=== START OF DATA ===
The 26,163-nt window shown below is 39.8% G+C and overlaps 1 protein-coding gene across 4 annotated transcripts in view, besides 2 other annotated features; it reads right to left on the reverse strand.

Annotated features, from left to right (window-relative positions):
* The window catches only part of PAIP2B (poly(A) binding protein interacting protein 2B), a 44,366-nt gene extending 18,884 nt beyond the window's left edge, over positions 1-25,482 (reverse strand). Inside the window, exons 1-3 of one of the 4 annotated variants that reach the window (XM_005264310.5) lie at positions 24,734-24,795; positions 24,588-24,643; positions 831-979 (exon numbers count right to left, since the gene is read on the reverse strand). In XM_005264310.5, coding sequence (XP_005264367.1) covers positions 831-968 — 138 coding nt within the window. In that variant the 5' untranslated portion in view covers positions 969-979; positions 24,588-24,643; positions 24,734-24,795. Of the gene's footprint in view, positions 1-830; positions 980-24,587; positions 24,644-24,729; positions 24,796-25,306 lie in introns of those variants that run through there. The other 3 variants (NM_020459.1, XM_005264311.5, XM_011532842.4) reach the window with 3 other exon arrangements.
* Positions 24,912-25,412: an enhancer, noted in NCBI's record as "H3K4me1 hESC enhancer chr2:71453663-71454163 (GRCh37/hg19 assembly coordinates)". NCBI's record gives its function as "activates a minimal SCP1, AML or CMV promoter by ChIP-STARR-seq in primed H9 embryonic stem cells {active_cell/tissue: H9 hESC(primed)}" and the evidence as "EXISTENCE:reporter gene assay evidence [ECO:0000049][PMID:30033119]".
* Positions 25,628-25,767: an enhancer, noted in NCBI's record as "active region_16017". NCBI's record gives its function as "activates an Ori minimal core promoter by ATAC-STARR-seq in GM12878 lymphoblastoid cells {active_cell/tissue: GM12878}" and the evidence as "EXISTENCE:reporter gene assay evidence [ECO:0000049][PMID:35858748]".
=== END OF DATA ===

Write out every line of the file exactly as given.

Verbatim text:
The 26,163-nt window shown below is 39.8% G+C and overlaps 1 protein-coding gene across 4 annotated transcripts in view, besides 2 other annotated features; it reads right to left on the reverse strand.

Annotated features, from left to right (window-relative positions):
* The window catches only part of PAIP2B (poly(A) binding protein interacting protein 2B), a 44,366-nt gene extending 18,884 nt beyond the window's left edge, over positions 1-25,482 (reverse strand). Inside the window, exons 1-3 of one of the 4 annotated variants that reach the window (XM_005264310.5) lie at positions 24,734-24,795; positions 24,588-24,643; positions 831-979 (exon numbers count right to left, since the gene is read on the reverse strand). In XM_005264310.5, coding sequence (XP_005264367.1) covers positions 831-968 — 138 coding nt within the window. In that variant the 5' untranslated portion in view covers positions 969-979; positions 24,588-24,643; positions 24,734-24,795. Of the gene's footprint in view, positions 1-830; positions 980-24,587; positions 24,644-24,729; positions 24,796-25,306 lie in introns of those variants that run through there. The other 3 variants (NM_020459.1, XM_005264311.5, XM_011532842.4) reach the window with 3 other exon arrangements.
* Positions 24,912-25,412: an enhancer, noted in NCBI's record as "H3K4me1 hESC enhancer chr2:71453663-71454163 (GRCh37/hg19 assembly coordinates)". NCBI's record gives its function as "activates a minimal SCP1, AML or CMV promoter by ChIP-STARR-seq in primed H9 embryonic stem cells {active_cell/tissue: H9 hESC(primed)}" and the evidence as "EXISTENCE:reporter gene assay evidence [ECO:0000049][PMID:30033119]".
* Positions 25,628-25,767: an enhancer, noted in NCBI's record as "active region_16017". NCBI's record gives its function as "activates an Ori minimal core promoter by ATAC-STARR-seq in GM12878 lymphoblastoid cells {active_cell/tissue: GM12878}" and the evidence as "EXISTENCE:reporter gene assay evidence [ECO:0000049][PMID:35858748]".